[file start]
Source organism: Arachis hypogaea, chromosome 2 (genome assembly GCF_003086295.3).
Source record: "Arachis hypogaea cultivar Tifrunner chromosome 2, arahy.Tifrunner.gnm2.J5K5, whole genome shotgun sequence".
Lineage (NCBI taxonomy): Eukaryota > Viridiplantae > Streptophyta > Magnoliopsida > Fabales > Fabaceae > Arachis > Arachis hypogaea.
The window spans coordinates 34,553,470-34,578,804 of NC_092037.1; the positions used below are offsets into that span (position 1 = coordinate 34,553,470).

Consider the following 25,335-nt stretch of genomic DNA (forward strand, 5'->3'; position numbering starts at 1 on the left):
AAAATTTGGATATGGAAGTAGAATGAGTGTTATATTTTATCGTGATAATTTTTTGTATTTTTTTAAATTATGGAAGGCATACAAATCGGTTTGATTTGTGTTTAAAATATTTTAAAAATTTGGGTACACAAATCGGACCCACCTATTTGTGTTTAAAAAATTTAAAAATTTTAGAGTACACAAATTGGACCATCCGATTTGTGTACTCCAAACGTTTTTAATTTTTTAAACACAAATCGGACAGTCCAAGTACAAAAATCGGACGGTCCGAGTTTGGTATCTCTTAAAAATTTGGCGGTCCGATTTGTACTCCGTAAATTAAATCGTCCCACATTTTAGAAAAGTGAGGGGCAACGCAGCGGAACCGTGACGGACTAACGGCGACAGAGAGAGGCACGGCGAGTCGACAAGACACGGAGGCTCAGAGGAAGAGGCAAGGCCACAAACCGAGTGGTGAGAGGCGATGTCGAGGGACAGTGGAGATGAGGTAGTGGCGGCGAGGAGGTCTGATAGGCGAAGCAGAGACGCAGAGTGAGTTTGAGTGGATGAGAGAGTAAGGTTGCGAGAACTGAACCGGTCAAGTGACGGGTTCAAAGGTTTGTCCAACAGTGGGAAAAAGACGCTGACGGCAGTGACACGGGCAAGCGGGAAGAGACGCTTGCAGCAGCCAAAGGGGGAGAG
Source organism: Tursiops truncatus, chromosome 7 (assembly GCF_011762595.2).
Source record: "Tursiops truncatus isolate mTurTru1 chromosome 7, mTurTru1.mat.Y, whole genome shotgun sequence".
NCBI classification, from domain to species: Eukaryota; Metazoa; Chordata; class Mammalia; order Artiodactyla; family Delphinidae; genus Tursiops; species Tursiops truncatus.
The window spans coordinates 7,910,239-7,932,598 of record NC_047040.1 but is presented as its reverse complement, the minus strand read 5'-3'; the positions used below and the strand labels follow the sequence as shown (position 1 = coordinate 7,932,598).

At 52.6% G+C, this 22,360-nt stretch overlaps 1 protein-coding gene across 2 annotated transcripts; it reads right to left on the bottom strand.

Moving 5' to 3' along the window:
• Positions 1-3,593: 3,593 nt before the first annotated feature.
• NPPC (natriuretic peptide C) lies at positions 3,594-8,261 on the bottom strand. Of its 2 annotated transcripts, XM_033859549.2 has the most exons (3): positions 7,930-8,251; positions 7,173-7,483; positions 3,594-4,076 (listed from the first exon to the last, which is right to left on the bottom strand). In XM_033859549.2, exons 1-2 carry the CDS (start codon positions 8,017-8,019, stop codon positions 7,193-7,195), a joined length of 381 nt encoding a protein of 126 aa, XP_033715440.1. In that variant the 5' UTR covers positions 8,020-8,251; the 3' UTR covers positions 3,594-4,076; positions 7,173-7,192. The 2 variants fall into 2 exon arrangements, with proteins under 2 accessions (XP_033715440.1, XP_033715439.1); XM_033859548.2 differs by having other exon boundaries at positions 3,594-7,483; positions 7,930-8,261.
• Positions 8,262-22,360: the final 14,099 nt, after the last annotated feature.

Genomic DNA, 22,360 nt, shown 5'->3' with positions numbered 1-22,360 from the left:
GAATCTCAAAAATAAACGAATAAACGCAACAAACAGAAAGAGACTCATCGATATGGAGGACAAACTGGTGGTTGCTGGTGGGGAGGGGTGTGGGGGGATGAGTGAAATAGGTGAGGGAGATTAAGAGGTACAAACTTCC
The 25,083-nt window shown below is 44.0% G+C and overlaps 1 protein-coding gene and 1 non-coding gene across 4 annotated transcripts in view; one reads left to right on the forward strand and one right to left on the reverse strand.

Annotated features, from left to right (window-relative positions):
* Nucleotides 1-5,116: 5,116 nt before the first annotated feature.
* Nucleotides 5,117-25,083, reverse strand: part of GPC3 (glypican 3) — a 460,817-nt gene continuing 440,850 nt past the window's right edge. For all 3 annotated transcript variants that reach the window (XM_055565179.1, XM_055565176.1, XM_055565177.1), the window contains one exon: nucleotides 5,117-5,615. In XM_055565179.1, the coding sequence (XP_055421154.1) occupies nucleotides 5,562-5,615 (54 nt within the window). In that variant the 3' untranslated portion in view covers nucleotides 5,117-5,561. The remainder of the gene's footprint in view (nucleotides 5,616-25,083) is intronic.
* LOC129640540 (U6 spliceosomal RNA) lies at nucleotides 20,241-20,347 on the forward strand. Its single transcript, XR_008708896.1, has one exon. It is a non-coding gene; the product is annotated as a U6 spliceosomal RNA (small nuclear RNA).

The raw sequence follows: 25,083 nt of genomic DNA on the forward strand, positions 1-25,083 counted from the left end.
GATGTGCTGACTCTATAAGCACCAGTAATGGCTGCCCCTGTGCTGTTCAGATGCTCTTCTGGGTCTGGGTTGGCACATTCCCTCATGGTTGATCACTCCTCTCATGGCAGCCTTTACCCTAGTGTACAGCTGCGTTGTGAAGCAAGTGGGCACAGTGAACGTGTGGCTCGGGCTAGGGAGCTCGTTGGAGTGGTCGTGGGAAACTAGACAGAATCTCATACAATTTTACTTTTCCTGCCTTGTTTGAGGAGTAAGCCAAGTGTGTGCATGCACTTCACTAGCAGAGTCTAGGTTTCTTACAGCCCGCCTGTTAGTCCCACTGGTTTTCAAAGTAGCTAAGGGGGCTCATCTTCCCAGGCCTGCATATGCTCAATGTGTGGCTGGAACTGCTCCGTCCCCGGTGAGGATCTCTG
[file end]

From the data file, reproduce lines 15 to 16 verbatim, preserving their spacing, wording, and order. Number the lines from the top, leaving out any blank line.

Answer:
• Positions 8,262-22,360: the final 14,099 nt, after the last annotated feature.

Genomic DNA, 22,360 nt, shown 5'->3' with positions numbered 1-22,360 from the left: